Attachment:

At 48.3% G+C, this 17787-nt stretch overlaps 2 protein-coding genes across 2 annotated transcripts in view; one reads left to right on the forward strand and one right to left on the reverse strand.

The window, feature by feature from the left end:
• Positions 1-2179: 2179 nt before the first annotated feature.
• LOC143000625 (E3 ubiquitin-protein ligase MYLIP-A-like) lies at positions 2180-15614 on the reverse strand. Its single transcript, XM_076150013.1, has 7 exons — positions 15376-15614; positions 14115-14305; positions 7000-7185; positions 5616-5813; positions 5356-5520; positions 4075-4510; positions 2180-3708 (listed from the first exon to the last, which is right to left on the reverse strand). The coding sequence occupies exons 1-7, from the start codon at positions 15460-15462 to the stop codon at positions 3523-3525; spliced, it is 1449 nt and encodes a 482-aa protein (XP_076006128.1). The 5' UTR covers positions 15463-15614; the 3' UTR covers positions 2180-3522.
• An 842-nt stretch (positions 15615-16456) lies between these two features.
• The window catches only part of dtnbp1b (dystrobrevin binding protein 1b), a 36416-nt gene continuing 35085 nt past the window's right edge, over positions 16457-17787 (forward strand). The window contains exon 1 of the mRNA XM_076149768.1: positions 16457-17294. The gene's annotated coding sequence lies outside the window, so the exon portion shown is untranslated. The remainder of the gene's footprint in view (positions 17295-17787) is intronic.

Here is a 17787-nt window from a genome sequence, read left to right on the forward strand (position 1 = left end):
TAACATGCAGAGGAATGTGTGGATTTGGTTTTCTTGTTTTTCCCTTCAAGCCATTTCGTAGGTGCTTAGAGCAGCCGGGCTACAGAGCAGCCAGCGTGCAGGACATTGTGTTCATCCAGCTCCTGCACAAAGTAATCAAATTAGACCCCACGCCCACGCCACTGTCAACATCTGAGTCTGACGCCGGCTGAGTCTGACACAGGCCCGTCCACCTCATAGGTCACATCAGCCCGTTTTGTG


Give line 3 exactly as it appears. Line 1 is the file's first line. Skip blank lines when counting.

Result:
• Positions 1-2179: 2179 nt before the first annotated feature.